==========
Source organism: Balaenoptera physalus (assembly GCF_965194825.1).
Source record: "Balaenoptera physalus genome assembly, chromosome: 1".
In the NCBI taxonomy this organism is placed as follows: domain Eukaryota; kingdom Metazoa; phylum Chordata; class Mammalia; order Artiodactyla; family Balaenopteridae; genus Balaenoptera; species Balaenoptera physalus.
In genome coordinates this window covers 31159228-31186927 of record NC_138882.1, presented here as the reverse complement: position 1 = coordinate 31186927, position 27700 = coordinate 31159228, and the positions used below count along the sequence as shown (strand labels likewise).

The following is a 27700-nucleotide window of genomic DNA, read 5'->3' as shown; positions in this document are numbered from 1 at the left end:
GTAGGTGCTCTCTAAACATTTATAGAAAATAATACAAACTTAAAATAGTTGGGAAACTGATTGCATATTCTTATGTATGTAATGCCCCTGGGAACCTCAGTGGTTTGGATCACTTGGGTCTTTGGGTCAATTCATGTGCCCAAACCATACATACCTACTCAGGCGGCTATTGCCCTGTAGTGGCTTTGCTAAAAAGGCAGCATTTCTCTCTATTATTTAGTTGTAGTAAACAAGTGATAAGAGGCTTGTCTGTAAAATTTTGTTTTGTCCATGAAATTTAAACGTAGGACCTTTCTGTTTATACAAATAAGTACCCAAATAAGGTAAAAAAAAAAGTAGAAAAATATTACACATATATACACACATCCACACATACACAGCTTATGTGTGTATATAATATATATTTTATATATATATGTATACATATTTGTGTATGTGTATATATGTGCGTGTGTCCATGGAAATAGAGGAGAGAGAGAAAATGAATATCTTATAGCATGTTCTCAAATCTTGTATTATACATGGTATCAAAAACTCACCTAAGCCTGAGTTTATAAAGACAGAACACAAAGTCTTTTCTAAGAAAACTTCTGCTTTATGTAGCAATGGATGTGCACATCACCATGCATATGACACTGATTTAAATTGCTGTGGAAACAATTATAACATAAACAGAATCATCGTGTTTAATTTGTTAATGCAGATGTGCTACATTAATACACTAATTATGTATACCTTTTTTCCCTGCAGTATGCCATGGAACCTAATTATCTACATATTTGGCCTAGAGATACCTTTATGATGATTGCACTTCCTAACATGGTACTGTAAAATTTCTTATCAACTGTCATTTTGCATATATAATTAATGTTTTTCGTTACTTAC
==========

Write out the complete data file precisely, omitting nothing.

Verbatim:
Source organism: Balaenoptera physalus (assembly GCF_965194825.1).
Source record: "Balaenoptera physalus genome assembly, chromosome: 1".
In the NCBI taxonomy this organism is placed as follows: domain Eukaryota; kingdom Metazoa; phylum Chordata; class Mammalia; order Artiodactyla; family Balaenopteridae; genus Balaenoptera; species Balaenoptera physalus.
In genome coordinates this window covers 31159228-31186927 of record NC_138882.1, presented here as the reverse complement: position 1 = coordinate 31186927, position 27700 = coordinate 31159228, and the positions used below count along the sequence as shown (strand labels likewise).

The following is a 27700-nucleotide window of genomic DNA, read 5'->3' as shown; positions in this document are numbered from 1 at the left end:
GTAGGTGCTCTCTAAACATTTATAGAAAATAATACAAACTTAAAATAGTTGGGAAACTGATTGCATATTCTTATGTATGTAATGCCCCTGGGAACCTCAGTGGTTTGGATCACTTGGGTCTTTGGGTCAATTCATGTGCCCAAACCATACATACCTACTCAGGCGGCTATTGCCCTGTAGTGGCTTTGCTAAAAAGGCAGCATTTCTCTCTATTATTTAGTTGTAGTAAACAAGTGATAAGAGGCTTGTCTGTAAAATTTTGTTTTGTCCATGAAATTTAAACGTAGGACCTTTCTGTTTATACAAATAAGTACCCAAATAAGGTAAAAAAAAAAGTAGAAAAATATTACACATATATACACACATCCACACATACACAGCTTATGTGTGTATATAATATATATTTTATATATATATGTATACATATTTGTGTATGTGTATATATGTGCGTGTGTCCATGGAAATAGAGGAGAGAGAGAAAATGAATATCTTATAGCATGTTCTCAAATCTTGTATTATACATGGTATCAAAAACTCACCTAAGCCTGAGTTTATAAAGACAGAACACAAAGTCTTTTCTAAGAAAACTTCTGCTTTATGTAGCAATGGATGTGCACATCACCATGCATATGACACTGATTTAAATTGCTGTGGAAACAATTATAACATAAACAGAATCATCGTGTTTAATTTGTTAATGCAGATGTGCTACATTAATACACTAATTATGTATACCTTTTTTCCCTGCAGTATGCCATGGAACCTAATTATCTACATATTTGGCCTAGAGATACCTTTATGATGATTGCACTTCCTAACATGGTACTGTAAAATTTCTTATCAACTGTCATTTTGCATATATAATTAATGTTTTTCGTTACTTAC